The Scottish Executive and the Scottish Road Safety Campaign commissioned ODS to investigate the travel patterns and road safety requirements of children with Additional Support Needs. The study focused predominantly on the needs of children with mild to moderate learning difficulties, including autistic spectrum disorders and Attention Deficit Hyperactivity Disorder. Key findings show that the travel patterns of children with learning difficulties are often more restricted than those without. Children with mild to moderate learning difficulties are more likely to display behaviours which make road use more dangerous. Schools generally adapt mainstream resources to suit individual learning needs, and stressed the need for assistance in adapting resources. Parents tended to focus on practical roadside education, identified the need for appropriate resources for use with their children and desired better linkages with schools.

Bus Passenger Satisfaction 2004 (DD Research Findings 2005 No 201)

Colin Buchanan were commissioned by the Scottish Executive to carry out a series of telephone interview surveys aimed at assessing bus passenger satisfaction with local bus services throughout Scotland. The surveys, which are carried out on an annual basis, seek to monitor changes in satisfaction which are to be used to inform decision making and policy development. This research finding reports results from the November 2004 survey and compares them with the previous surveys undertaken in November 2002 and 2003.

Public Perceptions of Travel Awareness - Phase 3 (DD Research Findings 2005 No 202)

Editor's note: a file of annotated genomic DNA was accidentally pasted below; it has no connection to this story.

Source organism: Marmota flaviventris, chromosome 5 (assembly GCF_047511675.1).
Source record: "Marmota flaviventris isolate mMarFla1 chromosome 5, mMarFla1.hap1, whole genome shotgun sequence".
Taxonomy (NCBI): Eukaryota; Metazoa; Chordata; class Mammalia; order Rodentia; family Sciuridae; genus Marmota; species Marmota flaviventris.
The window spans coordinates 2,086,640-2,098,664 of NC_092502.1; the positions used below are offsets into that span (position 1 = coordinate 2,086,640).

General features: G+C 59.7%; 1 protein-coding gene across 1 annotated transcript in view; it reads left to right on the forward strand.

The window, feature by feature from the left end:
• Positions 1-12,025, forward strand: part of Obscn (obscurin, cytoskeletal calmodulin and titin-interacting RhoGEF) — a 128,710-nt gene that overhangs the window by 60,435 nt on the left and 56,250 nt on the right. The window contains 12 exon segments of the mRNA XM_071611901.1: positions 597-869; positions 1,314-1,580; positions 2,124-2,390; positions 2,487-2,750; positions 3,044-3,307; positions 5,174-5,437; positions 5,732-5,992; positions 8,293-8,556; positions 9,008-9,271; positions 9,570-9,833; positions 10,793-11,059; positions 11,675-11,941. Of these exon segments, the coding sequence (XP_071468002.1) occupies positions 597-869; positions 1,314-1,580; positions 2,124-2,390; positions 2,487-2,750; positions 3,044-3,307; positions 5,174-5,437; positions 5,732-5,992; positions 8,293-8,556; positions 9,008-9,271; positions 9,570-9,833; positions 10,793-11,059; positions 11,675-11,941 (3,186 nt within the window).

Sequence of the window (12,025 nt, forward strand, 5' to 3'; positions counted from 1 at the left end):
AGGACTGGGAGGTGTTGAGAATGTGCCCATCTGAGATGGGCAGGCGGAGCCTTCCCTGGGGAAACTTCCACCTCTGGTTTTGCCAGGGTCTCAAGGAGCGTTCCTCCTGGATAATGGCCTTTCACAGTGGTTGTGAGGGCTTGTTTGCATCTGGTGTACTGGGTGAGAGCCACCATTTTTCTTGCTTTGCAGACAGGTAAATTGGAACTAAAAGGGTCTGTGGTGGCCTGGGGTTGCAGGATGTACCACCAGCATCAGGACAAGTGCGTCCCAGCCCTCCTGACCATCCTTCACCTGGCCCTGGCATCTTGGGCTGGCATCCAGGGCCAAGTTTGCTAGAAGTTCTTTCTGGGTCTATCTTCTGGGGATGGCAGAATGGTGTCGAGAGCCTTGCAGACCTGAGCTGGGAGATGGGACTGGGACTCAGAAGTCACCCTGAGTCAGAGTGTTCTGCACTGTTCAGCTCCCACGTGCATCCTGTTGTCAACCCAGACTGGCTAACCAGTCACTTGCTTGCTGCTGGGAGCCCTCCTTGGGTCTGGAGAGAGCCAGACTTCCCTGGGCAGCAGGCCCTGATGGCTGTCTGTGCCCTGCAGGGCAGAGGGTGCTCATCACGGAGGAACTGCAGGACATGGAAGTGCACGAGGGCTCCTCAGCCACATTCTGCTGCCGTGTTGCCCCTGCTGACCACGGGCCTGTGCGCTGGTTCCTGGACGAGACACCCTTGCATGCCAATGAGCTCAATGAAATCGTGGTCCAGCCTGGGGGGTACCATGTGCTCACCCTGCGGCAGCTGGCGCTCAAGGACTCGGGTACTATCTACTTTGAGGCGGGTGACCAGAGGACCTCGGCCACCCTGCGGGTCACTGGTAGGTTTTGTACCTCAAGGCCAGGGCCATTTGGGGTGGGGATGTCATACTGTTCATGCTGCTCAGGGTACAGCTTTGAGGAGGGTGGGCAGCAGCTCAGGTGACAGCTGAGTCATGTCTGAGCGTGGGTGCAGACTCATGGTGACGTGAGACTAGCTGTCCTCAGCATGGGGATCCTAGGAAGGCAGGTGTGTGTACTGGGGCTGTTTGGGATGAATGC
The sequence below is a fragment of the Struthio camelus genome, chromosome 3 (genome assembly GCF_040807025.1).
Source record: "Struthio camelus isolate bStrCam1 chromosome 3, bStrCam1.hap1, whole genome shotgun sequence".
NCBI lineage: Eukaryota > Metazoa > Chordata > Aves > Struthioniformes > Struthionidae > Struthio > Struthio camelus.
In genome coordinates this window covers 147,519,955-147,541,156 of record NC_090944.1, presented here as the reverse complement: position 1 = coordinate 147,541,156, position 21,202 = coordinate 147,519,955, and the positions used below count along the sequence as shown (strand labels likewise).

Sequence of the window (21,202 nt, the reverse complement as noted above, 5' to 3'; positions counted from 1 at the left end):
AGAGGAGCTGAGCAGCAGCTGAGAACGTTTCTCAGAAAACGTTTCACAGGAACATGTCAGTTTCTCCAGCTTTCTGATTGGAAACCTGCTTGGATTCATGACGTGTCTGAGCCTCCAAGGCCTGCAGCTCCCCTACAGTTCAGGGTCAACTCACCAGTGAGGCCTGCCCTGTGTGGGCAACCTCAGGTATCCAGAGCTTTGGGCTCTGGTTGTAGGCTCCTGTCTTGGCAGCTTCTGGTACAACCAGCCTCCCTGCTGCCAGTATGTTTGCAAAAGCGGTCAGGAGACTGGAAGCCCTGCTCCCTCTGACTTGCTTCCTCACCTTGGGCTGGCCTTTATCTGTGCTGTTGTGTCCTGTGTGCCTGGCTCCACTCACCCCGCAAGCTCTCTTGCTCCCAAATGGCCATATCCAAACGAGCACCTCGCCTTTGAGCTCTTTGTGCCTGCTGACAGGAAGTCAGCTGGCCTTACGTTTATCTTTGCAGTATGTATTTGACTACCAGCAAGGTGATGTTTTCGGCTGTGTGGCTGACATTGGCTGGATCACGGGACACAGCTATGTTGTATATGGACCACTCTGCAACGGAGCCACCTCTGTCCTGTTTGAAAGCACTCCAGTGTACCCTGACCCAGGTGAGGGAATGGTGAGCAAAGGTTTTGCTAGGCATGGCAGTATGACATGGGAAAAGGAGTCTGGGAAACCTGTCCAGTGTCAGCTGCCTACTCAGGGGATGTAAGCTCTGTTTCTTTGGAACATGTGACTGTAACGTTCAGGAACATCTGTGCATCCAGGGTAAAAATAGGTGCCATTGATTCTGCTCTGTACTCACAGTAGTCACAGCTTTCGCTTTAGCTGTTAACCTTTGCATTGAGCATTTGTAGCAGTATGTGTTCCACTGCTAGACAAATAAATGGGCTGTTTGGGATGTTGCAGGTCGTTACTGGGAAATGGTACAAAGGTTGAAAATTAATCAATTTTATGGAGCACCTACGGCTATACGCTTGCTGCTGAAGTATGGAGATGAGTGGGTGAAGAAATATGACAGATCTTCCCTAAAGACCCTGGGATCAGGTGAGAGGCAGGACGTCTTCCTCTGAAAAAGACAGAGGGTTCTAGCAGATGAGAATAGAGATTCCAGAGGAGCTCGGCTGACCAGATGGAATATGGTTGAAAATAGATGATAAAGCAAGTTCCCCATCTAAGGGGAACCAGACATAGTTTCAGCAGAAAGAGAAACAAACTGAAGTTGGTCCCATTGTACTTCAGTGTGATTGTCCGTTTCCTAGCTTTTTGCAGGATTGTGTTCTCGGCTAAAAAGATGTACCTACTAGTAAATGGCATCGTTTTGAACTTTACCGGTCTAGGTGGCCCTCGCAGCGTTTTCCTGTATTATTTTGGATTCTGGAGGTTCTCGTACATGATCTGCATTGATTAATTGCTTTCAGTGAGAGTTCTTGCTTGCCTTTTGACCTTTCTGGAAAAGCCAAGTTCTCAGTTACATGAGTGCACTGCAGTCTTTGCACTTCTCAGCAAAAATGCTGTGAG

In Spring 2001, the Scottish Executive commissioned a national baseline survey of public awareness of travel initiatives and issues in Scotland. A follow up survey was also carried out in Winter 2002/3 (Phase 2) with Phase 3 in Autumn 2004. This report details the findings from Phase 3 and provides comparisons with the previous surveys where notable. The research was conducted by TNS Social Research, in collaboration with Professor Steve Stradling of Napier University and Dr Jillian Anable of the Centre for Transport Policy at the Robert Gordon University.

Evaluation of the School Travel Co-ordinators Initiative (DD Research Findings 2005 No 208)

Derek Halden Consultancy were commissioned to provide an assessment of the impact of the School Travel Co-ordinator (STC) Initiative, which was launched in 2003. Key findings include that the STC Initiative has increased resources for activities that are generally under-resourced by local authorities across Scotland including publicity, joint working with schools and communities and integration of activities across disciplines and between transport functions. Successful areas of delivery and effective ways of working were identified. Recommendations on the support and management of STCs are made.